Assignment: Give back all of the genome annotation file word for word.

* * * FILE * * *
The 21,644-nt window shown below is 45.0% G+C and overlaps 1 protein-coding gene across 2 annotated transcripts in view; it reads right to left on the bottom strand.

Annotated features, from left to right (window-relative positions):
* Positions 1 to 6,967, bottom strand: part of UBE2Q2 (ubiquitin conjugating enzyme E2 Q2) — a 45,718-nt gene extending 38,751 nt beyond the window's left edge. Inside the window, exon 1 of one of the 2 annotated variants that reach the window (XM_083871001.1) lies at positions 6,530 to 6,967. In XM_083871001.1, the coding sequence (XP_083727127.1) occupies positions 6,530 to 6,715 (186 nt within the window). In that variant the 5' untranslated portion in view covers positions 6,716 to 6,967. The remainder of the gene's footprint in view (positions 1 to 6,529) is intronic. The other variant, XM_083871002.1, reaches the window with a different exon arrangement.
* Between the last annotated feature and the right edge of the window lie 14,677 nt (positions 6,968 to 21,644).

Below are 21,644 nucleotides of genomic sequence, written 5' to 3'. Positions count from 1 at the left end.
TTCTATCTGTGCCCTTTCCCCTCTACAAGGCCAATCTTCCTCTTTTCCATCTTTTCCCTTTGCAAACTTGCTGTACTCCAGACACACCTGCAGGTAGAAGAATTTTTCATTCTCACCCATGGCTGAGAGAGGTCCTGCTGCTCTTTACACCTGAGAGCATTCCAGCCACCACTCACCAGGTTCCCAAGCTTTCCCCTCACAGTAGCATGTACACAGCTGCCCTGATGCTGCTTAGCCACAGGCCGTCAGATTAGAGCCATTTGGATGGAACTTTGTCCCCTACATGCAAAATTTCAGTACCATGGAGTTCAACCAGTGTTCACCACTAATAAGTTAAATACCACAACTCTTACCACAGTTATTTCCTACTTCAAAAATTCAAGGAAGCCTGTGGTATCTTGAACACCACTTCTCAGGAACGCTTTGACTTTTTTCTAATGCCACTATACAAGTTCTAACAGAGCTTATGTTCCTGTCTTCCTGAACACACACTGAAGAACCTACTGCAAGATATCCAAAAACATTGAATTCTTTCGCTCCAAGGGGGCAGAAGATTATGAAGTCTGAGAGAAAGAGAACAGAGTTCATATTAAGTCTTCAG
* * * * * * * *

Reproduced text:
The 21,644-nt window shown below is 45.0% G+C and overlaps 1 protein-coding gene across 2 annotated transcripts in view; it reads right to left on the bottom strand.

Annotated features, from left to right (window-relative positions):
* Positions 1 to 6,967, bottom strand: part of UBE2Q2 (ubiquitin conjugating enzyme E2 Q2) — a 45,718-nt gene extending 38,751 nt beyond the window's left edge. Inside the window, exon 1 of one of the 2 annotated variants that reach the window (XM_083871001.1) lies at positions 6,530 to 6,967. In XM_083871001.1, the coding sequence (XP_083727127.1) occupies positions 6,530 to 6,715 (186 nt within the window). In that variant the 5' untranslated portion in view covers positions 6,716 to 6,967. The remainder of the gene's footprint in view (positions 1 to 6,529) is intronic. The other variant, XM_083871002.1, reaches the window with a different exon arrangement.
* Between the last annotated feature and the right edge of the window lie 14,677 nt (positions 6,968 to 21,644).

Below are 21,644 nucleotides of genomic sequence, written 5' to 3'. Positions count from 1 at the left end.
TTCTATCTGTGCCCTTTCCCCTCTACAAGGCCAATCTTCCTCTTTTCCATCTTTTCCCTTTGCAAACTTGCTGTACTCCAGACACACCTGCAGGTAGAAGAATTTTTCATTCTCACCCATGGCTGAGAGAGGTCCTGCTGCTCTTTACACCTGAGAGCATTCCAGCCACCACTCACCAGGTTCCCAAGCTTTCCCCTCACAGTAGCATGTACACAGCTGCCCTGATGCTGCTTAGCCACAGGCCGTCAGATTAGAGCCATTTGGATGGAACTTTGTCCCCTACATGCAAAATTTCAGTACCATGGAGTTCAACCAGTGTTCACCACTAATAAGTTAAATACCACAACTCTTACCACAGTTATTTCCTACTTCAAAAATTCAAGGAAGCCTGTGGTATCTTGAACACCACTTCTCAGGAACGCTTTGACTTTTTTCTAATGCCACTATACAAGTTCTAACAGAGCTTATGTTCCTGTCTTCCTGAACACACACTGAAGAACCTACTGCAAGATATCCAAAAACATTGAATTCTTTCGCTCCAAGGGGGCAGAAGATTATGAAGTCTGAGAGAAAGAGAACAGAGTTCATATTAAGTCTTCAG